The paper and presentation make these key observations about the current state of Arduino programming:

  • Functions that use delay() do not compose
  • Combining concurrent activities with the current style of writing Arduino code requires explicit scheduling, leading to significant cognitive overhead for the programmer.
  • Any reasonably sophisticated program for the Arduino consists of an ad hoc event scheduler and finite state machine(s).
  • The current style of programming the Ardunio makes it difficult to decouple the timing (event scheduler) logic from the rest of the code. This quickly leads to the infamous problem of "spaghetti code."


Here's a nice quote from the paper:

Quote
In this paper we present a new language, Juniper, for programming Arduinos and similar microcontrollers. We leverage the observation that many Arduino programs are reactive: they respond to incoming signals, process those signals, and generate new output signals. Using the existing C++ environment, these programs quickly turn into "spaghetti" code that lacks modularity and is difficult to reason about. Juniper solves this problem by using functional reactive programming (FRP). In FRP, the program reacts to events by propagating values along signals or behaviors in a directed graph. Signals and behaviors can be thought of as time varying values in the program. Nodes in the directed graph represent functions which map signals to new signals. Independent parts of the signal graph can run asynchronously, providing concurrency without any additional work by the programmer. Higher-order functions, such as map, fold, and filter, provide another level of expressive power and reuse.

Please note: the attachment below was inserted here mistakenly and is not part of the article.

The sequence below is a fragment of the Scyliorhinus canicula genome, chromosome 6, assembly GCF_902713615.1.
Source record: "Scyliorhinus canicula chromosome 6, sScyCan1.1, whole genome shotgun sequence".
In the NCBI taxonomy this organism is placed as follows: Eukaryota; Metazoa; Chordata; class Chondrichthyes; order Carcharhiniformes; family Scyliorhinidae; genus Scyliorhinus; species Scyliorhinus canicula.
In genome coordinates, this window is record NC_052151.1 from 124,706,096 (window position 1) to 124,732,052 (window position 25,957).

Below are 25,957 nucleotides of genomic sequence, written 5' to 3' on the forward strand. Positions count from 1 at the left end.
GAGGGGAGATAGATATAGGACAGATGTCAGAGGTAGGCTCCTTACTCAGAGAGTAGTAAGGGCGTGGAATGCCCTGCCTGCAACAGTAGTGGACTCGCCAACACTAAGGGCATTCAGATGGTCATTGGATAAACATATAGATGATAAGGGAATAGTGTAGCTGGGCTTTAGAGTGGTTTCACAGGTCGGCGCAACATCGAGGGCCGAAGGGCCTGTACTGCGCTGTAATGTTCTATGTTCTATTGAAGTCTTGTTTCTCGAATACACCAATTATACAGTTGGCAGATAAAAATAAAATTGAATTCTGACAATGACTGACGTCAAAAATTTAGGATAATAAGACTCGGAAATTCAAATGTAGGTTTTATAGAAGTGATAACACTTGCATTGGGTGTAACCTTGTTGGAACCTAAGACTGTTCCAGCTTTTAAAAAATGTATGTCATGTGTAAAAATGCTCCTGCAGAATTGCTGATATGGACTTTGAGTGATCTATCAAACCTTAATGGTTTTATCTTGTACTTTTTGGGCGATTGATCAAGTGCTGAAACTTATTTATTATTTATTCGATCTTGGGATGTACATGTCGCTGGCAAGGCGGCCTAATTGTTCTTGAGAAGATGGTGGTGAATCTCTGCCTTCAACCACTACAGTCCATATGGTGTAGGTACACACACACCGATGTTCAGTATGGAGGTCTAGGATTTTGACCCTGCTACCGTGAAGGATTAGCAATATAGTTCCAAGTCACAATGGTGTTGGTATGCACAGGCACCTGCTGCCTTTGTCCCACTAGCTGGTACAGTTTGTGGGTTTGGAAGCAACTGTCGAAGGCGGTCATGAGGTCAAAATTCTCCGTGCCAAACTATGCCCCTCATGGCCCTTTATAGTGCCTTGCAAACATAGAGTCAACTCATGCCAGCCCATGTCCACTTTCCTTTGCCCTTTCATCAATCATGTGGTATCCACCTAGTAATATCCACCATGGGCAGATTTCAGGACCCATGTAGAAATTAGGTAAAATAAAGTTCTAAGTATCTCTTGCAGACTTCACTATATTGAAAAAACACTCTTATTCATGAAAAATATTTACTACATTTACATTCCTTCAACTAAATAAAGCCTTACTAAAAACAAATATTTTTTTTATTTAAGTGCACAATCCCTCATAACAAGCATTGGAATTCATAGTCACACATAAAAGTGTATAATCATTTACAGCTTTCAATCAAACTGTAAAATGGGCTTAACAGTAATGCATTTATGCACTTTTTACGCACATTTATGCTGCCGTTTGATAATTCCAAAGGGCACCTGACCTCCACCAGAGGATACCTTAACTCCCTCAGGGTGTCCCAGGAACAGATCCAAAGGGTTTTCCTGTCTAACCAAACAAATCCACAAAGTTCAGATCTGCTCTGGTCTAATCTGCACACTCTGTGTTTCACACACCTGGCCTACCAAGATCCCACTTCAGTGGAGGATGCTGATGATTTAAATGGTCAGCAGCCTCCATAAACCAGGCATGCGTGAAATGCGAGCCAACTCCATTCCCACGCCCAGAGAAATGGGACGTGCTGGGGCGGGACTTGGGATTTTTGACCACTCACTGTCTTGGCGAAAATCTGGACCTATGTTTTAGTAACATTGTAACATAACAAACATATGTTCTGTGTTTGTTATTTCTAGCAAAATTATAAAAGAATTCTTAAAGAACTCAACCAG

So essentially Juniper provides a higher level of abstraction than is currently used in Arduino programming. Is this harder for beginners to learn? Probably, since this is the nature of abstraction. Only once the abstraction is understood can its power be appreciated.

shahh

I have been working on ardinuo to run three functions in parallel for my final masters thesis. Actually I am getting some inputs like voltages and currents then using them in my functions i.e. current control and voltage droop control.

I have my code written using FreeRTOS but I want to improve the functionality or you can say more efficient execution of tasks in parallel.

Anyone can suggest whether functional reactive programming i.e. Juniper would be good for such a pseudo-parallel programming? It would be highly appreciable if any idea to use FreeRtos library functions to achieve prioritization of tasks.

Robin2

Anyone can suggest whether functional reactive programming i.e. Juniper would be good for such a pseudo-parallel programming? It would be highly appreciable if any idea to use FreeRtos library functions to achieve prioritization of tasks.
I have no idea. I just use the simple technique in Several Things at a Time

...R
Two or three hours spent thinking and reading documentation solves most programming problems.